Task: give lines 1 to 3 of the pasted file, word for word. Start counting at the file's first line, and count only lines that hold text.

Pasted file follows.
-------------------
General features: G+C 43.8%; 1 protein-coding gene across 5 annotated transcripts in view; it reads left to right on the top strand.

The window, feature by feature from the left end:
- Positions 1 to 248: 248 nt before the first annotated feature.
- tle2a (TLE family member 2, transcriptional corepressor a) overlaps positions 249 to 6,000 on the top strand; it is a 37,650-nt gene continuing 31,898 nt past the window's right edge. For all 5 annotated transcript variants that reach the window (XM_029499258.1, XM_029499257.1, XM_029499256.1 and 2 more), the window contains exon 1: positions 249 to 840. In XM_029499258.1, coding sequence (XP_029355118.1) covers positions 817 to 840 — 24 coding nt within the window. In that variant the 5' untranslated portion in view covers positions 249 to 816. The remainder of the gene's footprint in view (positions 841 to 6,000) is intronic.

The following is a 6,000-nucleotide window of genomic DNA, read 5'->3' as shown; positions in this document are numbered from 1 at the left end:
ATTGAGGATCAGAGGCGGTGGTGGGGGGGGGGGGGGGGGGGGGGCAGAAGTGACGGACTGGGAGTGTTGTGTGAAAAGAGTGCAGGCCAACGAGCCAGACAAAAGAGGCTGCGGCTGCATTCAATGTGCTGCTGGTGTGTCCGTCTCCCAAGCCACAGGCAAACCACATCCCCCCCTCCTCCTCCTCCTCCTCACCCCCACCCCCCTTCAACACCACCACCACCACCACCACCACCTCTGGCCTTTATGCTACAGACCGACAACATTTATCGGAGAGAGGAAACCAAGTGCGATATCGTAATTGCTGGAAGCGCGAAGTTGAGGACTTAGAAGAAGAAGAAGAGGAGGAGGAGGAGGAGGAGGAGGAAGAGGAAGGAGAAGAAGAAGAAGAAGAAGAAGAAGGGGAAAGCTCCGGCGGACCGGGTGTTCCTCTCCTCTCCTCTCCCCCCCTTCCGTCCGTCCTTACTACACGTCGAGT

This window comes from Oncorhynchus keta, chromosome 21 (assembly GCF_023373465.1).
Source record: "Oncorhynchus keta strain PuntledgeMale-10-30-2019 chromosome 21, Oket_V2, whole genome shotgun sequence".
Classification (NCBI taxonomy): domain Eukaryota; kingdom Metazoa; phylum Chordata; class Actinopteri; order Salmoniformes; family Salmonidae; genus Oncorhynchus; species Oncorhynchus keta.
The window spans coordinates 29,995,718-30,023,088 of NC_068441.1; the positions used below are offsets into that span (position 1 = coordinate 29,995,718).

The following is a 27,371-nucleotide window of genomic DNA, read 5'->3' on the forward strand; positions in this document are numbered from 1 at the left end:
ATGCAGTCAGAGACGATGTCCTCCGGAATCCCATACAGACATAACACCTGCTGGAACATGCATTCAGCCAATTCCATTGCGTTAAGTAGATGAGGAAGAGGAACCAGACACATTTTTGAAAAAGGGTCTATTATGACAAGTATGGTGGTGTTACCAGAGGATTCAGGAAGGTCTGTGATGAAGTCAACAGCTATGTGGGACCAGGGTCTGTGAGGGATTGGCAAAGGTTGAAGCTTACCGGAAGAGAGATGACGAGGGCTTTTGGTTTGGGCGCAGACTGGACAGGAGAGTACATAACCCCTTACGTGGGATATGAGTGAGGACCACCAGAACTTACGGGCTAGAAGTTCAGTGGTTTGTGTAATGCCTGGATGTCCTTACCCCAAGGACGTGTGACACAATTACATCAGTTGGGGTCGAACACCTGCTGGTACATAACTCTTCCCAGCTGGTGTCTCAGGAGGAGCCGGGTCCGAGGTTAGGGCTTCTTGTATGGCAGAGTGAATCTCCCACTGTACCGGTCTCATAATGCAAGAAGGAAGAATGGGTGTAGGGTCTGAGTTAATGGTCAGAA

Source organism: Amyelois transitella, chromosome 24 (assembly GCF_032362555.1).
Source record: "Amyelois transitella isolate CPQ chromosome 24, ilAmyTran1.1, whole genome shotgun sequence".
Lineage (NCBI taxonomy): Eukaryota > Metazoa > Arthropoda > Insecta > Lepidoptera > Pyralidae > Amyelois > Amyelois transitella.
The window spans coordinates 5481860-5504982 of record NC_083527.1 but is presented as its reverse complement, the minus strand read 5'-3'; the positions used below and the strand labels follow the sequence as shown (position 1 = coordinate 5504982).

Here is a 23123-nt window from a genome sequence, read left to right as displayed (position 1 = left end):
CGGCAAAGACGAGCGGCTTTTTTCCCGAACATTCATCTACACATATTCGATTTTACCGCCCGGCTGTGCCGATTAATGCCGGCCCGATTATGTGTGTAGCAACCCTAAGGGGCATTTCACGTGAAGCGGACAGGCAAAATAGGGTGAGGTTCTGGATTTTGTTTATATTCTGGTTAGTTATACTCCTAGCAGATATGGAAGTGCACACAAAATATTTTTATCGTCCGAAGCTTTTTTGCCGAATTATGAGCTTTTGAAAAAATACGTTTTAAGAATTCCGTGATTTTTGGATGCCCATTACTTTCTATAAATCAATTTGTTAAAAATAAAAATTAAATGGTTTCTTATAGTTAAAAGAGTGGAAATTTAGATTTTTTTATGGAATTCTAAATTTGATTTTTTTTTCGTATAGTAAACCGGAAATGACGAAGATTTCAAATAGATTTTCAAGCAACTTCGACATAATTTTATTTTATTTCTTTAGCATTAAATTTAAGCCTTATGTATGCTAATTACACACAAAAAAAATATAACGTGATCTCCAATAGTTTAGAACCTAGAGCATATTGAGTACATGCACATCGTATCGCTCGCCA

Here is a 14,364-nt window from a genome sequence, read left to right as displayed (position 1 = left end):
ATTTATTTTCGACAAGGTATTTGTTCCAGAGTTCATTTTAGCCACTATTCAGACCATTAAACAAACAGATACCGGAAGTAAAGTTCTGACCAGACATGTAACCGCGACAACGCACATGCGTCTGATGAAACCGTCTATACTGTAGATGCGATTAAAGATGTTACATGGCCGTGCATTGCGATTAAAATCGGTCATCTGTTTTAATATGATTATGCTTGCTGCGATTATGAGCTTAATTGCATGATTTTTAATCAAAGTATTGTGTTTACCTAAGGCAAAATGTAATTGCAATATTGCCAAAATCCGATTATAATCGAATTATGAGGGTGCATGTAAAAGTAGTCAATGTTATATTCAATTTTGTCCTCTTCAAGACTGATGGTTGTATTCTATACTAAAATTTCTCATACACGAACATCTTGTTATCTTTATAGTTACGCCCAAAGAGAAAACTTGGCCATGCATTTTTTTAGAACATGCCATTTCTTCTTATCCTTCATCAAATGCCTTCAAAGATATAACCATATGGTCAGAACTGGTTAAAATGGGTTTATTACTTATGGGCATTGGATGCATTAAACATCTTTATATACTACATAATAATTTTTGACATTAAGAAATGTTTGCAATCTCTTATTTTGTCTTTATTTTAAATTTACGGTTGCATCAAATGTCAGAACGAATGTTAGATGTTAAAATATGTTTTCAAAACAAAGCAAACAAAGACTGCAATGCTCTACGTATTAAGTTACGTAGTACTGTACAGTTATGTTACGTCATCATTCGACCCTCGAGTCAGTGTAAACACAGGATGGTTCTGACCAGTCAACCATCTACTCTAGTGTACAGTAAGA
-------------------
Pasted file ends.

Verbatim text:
General features: G+C 43.8%; 1 protein-coding gene across 5 annotated transcripts in view; it reads left to right on the top strand.

The window, feature by feature from the left end:
- Positions 1 to 248: 248 nt before the first annotated feature.